U.S. Developments

Regulatory Updates

SEC’s Valerie Szczepanik Speaks at SXSW

The U.S. Securities and Exchange Commission’s (“SEC”) Associate Director of the Division of Corporation Finance and Senior Advisor for Digital Assets Digital and Innovation, Valerie Szczepanik, participated in a Q&A session at the South by Southwest (SXSW) conference in Austin, Texas. Szczepanik spoke on a number of blockchain-related topics, including the SEC’s regulatory approach to digital assets and stablecoins.

On the regulatory approach to digital assets, Szczepanik encouraged companies to approach the SEC and its FinHub to discuss and engage in a discussion about proposed projects and approaches to digital assets before launching to the public. Szczepanik highlighted the recent action against Gladius as an example of a company working with the SEC, albeit after the fact. In that action, Gladius avoided the imposition of penalties due to self-reporting and cooperation with the SEC.

Szczepanik’s comments on stablecoins were also notable, most significantly that certain kinds of stablecoins could raise issues under securities law. Szczepanik discussed the general categories of stablecoins: coins tied to an asset such as gold or oil; coins tied to fiat currency held in reserve; and coins that use a centralized pricing mechanism to control its price. The third type, those using a centralized pricing mechanism, were singled out by Szczepanik as potentially “getting into the land of securities.”

CFTC’s Dan Berkovitz on the Regulation of Blockchain Futures and Options Markets

The U.S. Commodity Futures Trading Commission (“CFTC”) Commissioner Dan Berkovitz participated in a fireside chat with BLOCKTV, where he discussed the CFTC’s efforts to understand blockchain technology and the broader cryptocurrency market. Berkovitz discussed the CFTC’s innovation program (“LabCFTC”), coordination with the SEC, and other CFTC initiatives designed to help the Commission develop familiarity with the technology and police markets against fraud and manipulation.

Berkovitz emphasized the CFTC’s efforts with LabCFTC, a program that allows companies and entrepreneurs with new ideas and technologies to come to the CFTC for guidance on how regulations might apply to their business and how best to proceed (or not) in a compliant way. Although the CFTC is learning at a rapid pace, Berkovitz cautioned that the regulation of cryptocurrency futures and options markets are nonetheless likely to take time to develop over several years.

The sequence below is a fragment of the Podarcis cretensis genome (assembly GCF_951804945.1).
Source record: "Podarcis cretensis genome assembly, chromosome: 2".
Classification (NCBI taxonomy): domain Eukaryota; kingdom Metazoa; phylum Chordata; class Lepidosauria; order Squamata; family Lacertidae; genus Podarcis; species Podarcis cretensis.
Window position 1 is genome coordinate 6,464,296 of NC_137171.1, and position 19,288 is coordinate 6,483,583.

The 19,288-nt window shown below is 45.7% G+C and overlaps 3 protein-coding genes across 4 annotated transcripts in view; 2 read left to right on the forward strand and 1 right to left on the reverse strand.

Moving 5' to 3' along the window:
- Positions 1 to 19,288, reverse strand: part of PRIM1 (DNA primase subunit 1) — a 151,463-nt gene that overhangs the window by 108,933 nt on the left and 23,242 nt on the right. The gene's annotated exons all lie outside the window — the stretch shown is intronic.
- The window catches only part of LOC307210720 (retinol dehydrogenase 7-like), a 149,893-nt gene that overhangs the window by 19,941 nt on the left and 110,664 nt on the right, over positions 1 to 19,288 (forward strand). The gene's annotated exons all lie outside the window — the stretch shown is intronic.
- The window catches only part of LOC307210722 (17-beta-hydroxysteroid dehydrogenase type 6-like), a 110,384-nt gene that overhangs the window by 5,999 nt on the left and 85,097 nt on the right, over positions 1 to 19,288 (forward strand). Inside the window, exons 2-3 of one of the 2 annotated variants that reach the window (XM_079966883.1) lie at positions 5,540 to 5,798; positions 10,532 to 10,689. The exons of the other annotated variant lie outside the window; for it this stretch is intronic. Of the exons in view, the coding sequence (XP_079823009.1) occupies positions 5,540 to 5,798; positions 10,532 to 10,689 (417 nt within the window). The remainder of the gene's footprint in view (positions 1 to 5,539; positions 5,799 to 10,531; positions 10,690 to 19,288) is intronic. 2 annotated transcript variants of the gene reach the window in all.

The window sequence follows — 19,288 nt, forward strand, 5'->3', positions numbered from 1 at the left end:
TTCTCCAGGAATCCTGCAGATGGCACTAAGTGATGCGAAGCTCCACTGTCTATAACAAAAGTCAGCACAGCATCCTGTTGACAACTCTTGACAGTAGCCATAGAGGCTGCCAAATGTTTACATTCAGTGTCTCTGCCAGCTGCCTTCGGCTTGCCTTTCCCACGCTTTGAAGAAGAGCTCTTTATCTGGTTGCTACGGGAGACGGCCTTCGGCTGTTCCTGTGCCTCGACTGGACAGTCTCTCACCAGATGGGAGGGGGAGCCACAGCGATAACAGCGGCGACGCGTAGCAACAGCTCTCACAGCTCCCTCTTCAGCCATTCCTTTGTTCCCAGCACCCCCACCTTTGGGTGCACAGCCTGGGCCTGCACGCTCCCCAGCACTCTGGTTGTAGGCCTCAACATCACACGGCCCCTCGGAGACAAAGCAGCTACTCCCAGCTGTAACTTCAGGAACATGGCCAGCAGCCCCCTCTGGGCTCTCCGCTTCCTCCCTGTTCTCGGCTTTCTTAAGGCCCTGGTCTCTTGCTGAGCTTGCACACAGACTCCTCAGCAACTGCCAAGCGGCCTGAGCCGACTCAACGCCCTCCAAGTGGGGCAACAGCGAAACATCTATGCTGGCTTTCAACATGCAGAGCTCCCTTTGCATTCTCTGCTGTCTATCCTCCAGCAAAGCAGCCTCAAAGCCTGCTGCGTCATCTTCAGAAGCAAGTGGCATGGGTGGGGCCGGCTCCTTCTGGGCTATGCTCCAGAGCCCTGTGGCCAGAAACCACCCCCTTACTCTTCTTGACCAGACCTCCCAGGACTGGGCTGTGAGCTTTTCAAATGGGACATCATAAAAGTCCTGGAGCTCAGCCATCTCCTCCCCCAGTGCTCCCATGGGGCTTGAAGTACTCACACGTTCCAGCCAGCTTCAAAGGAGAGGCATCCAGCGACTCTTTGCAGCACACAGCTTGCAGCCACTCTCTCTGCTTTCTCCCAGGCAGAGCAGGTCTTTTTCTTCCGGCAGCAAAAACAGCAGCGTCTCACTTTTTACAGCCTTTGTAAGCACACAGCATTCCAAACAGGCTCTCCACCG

AirFox Files Form 10 to Register Its Token[S] with the SEC

CarrierEQ, Inc. d/b/a AirFox, a startup focused on providing mobile financial services in emerging markets, filed a Form 10 with the SEC. The filing comes months after the company settled claims made by the SEC that it had offered unregistered securities to the public. The filing is one of the conditions of that settlement.

There are numerous items of interest included within the filing. For example, in many places in the Form 10, including Item 11 (Description of Registrant’s Securities to be Registered), AirFox indicates that the AirTokens (the securities being registered) (i) may never have the functionality described in the registration statement and (ii) should not be viewed as analogous to traditional securities, partly because they do not “convey any dividend, distribution, voting, liquidation, or preemption rights” to holders and are accounted for as current liabilities (i.e., AirToken Obligations) on the company’s balance sheet. Also of note, the company’s public accounting firm’s audit report expressed “substantial doubt about the company’s ability to continue as a going concern.” The company also discloses that it faces (x) a relatively large deficit accumulation and (y) “material contingent liabilities” connected to, among other things, uncertain future payments to initial coin offering purchasers in connection with the company’s rescission offer under the settlement with the SEC.

This was AirFox’s initial public filing of the Form 10; substantial changes and additions to the registration statement could be required pursuant to the SEC comment process that should take some months to complete. Stay tuned.

Industry Updates

Cboe Puts Bitcoin Futures Market on Hold

Cboe Futures Exchange announced to traders last week that it is assessing it approach to digital asset derivative trading and that it will not list a Cboe Bitcoin (USD) futures contract for trading in March 2019. Currently listed contracts will remain available with the last contracts expiring in June. Bitcoin futures contracts will still be available through the CME Group’s exchange. Bakkt, which announced in August 2018 that it plans to offer one-day physically-settled bitcoin futures, continues to wait on approval from the CFTC to begin offering its contracts.

The ABA Releases Cryptocurrency and Digital Asset Whitepaper